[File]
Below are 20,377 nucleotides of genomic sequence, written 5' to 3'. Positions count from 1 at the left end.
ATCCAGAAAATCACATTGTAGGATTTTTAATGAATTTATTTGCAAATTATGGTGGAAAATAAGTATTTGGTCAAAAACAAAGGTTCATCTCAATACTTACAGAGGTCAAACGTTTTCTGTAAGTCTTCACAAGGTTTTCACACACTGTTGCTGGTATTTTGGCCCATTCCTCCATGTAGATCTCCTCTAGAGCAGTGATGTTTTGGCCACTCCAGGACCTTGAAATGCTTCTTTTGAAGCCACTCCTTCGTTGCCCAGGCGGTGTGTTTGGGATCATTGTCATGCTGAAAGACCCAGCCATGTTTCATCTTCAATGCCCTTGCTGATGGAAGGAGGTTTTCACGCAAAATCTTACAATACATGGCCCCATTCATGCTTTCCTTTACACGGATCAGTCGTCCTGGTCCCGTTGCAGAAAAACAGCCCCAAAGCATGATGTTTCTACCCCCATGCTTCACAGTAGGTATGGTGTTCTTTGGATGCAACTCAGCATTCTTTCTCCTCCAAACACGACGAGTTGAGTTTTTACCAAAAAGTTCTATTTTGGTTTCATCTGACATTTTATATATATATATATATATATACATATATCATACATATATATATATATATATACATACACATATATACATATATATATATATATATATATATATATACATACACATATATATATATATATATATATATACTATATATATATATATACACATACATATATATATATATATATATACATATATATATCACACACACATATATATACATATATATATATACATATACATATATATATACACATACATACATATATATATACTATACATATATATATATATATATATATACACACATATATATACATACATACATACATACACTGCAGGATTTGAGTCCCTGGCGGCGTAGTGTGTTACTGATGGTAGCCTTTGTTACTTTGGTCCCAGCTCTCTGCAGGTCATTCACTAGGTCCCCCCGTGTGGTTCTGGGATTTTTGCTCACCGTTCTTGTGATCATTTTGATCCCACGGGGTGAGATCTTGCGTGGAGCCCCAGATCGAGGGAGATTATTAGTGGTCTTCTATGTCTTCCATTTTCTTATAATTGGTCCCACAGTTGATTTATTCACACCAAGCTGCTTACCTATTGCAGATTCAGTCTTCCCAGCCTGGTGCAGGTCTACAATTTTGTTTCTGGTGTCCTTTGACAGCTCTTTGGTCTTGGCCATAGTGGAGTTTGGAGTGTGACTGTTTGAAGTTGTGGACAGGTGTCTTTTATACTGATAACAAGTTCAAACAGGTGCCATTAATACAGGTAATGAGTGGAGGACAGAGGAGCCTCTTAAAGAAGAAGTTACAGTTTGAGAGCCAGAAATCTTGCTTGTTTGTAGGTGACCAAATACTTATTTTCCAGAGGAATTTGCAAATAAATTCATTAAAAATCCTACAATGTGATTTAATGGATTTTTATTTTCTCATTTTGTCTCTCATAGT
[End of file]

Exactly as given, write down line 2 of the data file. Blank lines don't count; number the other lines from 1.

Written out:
ATCCAGAAAATCACATTGTAGGATTTTTAATGAATTTATTTGCAAATTATGGTGGAAAATAAGTATTTGGTCAAAAACAAAGGTTCATCTCAATACTTACAGAGGTCAAACGTTTTCTGTAAGTCTTCACAAGGTTTTCACACACTGTTGCTGGTATTTTGGCCCATTCCTCCATGTAGATCTCCTCTAGAGCAGTGATGTTTTGGCCACTCCAGGACCTTGAAATGCTTCTTTTGAAGCCACTCCTTCGTTGCCCAGGCGGTGTGTTTGGGATCATTGTCATGCTGAAAGACCCAGCCATGTTTCATCTTCAATGCCCTTGCTGATGGAAGGAGGTTTTCACGCAAAATCTTACAATACATGGCCCCATTCATGCTTTCCTTTACACGGATCAGTCGTCCTGGTCCCGTTGCAGAAAAACAGCCCCAAAGCATGATGTTTCTACCCCCATGCTTCACAGTAGGTATGGTGTTCTTTGGATGCAACTCAGCATTCTTTCTCCTCCAAACACGACGAGTTGAGTTTTTACCAAAAAGTTCTATTTTGGTTTCATCTGACATTTTATATATATATATATATATATACATATATCATACATATATATATATATATATACATACACATATATACATATATATATATATATATATATATATATACATACACATATATATATATATATATATATATACTATATATATATATATACACATACATATATATATATATATATATACATATATATATCACACACACATATATATACATATATATATATACATATACATATATATATACACATACATACATATATATATACTATACATATATATATATATATATATATACACACATATATATACATACATACATACATACACTGCAGGATTTGAGTCCCTGGCGGCGTAGTGTGTTACTGATGGTAGCCTTTGTTACTTTGGTCCCAGCTCTCTGCAGGTCATTCACTAGGTCCCCCCGTGTGGTTCTGGGATTTTTGCTCACCGTTCTTGTGATCATTTTGATCCCACGGGGTGAGATCTTGCGTGGAGCCCCAGATCGAGGGAGATTATTAGTGGTCTTCTATGTCTTCCATTTTCTTATAATTGGTCCCACAGTTGATTTATTCACACCAAGCTGCTTACCTATTGCAGATTCAGTCTTCCCAGCCTGGTGCAGGTCTACAATTTTGTTTCTGGTGTCCTTTGACAGCTCTTTGGTCTTGGCCATAGTGGAGTTTGGAGTGTGACTGTTTGAAGTTGTGGACAGGTGTCTTTTATACTGATAACAAGTTCAAACAGGTGCCATTAATACAGGTAATGAGTGGAGGACAGAGGAGCCTCTTAAAGAAGAAGTTACAGTTTGAGAGCCAGAAATCTTGCTTGTTTGTAGGTGACCAAATACTTATTTTCCAGAGGAATTTGCAAATAAATTCATTAAAAATCCTACAATGTGATTTAATGGATTTTTATTTTCTCATTTTGTCTCTCATAGT